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Judge bans 16-year-old from violent video games over school shooting threat

Teen had no access to weapons but 'joke' Snapchat threat led to criminal charges

A judge has ruled that an Illinois teenager can no longer play violent video games after he allegedly threatened to carry out a school shooting.

Prosecutors report the unnamed 16-year-old grew "annoyed" by discussions on social media after a threat to the institute he attended, Roselle's Lake Park High School, prompted the closure of two campuses last week, according to the Chicago Tribute.

The boy then posted an image of himself playing a violent video game on Snapchat, with the caption: "Y'all need to shut up about school shootings or I'll do one."

In DuPage County juvenile court, his defence insisted the comment was intended as a joke, although noted the poor taste behind it. Prosecutors maintained this was unacceptable, particularly following the mass shooting at a Florida school last month.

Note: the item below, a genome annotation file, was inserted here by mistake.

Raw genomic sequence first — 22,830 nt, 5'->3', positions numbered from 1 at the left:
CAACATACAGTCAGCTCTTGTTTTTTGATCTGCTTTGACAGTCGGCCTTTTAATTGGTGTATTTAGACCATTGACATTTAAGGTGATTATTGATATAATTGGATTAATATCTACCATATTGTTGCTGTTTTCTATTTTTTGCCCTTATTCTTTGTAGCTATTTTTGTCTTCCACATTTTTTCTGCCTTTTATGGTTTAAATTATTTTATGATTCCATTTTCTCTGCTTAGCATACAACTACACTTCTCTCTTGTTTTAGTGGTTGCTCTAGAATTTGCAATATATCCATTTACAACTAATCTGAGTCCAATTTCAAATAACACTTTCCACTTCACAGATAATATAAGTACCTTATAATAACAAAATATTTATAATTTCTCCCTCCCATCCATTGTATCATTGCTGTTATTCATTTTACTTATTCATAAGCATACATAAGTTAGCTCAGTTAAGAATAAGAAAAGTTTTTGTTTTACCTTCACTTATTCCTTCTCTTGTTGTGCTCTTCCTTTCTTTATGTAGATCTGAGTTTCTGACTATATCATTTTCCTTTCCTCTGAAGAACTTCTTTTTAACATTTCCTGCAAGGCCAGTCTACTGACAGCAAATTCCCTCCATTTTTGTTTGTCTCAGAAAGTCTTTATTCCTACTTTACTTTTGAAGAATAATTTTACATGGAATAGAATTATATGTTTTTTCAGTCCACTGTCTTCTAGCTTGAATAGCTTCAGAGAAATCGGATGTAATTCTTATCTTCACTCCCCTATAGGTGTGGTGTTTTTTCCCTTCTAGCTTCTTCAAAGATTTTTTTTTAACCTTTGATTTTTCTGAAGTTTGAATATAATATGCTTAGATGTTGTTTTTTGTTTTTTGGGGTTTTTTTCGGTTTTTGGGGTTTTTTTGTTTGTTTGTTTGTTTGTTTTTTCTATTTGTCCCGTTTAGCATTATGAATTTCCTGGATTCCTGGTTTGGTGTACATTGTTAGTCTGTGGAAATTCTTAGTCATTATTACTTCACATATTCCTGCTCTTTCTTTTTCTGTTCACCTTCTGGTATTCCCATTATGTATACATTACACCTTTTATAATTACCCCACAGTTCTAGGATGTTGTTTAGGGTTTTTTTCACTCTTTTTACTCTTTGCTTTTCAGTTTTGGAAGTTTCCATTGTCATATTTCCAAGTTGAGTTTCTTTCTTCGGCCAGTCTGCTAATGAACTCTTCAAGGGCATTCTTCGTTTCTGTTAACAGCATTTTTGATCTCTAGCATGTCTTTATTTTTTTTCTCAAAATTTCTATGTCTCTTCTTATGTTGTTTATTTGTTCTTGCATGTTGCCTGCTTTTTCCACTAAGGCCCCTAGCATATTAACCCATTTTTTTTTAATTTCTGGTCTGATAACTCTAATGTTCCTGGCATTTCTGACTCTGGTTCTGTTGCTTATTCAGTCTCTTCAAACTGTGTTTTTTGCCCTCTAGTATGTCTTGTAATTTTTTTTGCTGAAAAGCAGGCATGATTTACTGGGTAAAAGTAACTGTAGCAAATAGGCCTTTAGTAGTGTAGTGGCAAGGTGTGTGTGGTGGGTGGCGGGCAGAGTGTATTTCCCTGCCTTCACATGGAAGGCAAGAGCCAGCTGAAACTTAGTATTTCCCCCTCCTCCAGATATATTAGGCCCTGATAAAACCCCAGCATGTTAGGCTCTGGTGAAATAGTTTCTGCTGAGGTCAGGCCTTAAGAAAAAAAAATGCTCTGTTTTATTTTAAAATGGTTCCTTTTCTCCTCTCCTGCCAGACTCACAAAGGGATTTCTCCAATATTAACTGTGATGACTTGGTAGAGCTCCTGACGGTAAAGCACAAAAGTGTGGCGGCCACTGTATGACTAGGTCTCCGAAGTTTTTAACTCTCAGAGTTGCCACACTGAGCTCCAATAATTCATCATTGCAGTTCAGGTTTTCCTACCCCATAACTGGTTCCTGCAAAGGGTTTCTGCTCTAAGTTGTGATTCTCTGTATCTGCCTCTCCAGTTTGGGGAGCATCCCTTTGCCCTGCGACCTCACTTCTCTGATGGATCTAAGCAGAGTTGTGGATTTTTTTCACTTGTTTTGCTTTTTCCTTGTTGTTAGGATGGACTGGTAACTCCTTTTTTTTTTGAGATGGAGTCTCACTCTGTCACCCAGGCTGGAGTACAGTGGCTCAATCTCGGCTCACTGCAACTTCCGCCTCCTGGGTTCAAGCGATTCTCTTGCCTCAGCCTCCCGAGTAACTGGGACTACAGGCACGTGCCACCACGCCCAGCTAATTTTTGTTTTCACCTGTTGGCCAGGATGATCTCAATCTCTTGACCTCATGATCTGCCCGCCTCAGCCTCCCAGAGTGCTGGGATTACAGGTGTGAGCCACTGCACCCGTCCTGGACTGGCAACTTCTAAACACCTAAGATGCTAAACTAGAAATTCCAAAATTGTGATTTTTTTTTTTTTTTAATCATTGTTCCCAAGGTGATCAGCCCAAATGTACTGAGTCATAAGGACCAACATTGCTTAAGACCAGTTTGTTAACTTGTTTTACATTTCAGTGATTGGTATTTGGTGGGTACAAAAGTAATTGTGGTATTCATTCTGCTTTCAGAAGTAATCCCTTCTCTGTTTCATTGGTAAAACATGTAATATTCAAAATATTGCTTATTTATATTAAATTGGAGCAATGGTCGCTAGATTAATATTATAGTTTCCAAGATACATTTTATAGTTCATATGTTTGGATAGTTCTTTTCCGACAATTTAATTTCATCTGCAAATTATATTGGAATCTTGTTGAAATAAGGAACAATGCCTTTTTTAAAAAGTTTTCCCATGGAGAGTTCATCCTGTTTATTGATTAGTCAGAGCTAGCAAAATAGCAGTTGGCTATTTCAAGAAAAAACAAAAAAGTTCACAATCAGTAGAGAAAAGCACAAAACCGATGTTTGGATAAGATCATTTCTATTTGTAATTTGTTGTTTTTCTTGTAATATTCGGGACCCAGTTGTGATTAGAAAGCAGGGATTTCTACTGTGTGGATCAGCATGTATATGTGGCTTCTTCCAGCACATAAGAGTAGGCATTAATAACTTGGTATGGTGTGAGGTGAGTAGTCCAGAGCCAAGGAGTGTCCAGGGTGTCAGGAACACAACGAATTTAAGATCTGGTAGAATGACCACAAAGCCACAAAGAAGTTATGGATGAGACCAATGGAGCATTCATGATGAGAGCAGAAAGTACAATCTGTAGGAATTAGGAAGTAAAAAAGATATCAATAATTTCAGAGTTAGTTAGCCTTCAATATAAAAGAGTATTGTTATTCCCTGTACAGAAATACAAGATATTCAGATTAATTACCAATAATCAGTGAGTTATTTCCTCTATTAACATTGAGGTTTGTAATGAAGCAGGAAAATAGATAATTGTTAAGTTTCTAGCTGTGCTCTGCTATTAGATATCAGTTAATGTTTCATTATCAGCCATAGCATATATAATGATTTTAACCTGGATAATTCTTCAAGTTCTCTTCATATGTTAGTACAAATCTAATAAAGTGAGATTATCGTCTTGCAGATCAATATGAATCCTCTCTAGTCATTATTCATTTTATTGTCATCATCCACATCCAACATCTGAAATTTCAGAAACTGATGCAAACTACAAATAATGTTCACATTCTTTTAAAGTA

The police found no weapons at the boy's home in their search, with his parents insisting they do not keep any guns at home.

Judge Robert Anderson ordered the teenager be placed on indefinite home detention, that he hand in his phone to his parents, and that he was no longer allowed to play violent video games.

"You can play all the Mario Kart you want," he told the youth.

The role of video games in this case may seem tenuous, but the incident follows recent comments from President Trump, who blamed the Florida shooting in part on the rise of violence in games.

Similarly, a Rhode Island politician has proposed that an extra tax be added to the sale of violent video games in order to fund mental health and counselling resources in schools.

The vilification of video games is a decades-old running narrative, particularly in the US - despite the Supreme Court ruling that the medium should enjoy the same free speech protections as books and movies back in 2011.

While there have been many studies into the relationship between video games and violent behaviour, no conclusive links have been made.

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James Batchelor


James Batchelor is Editor-in-Chief at GamesIndustry.biz. He has been a B2B journalist since 2006, and an author since he knew what one was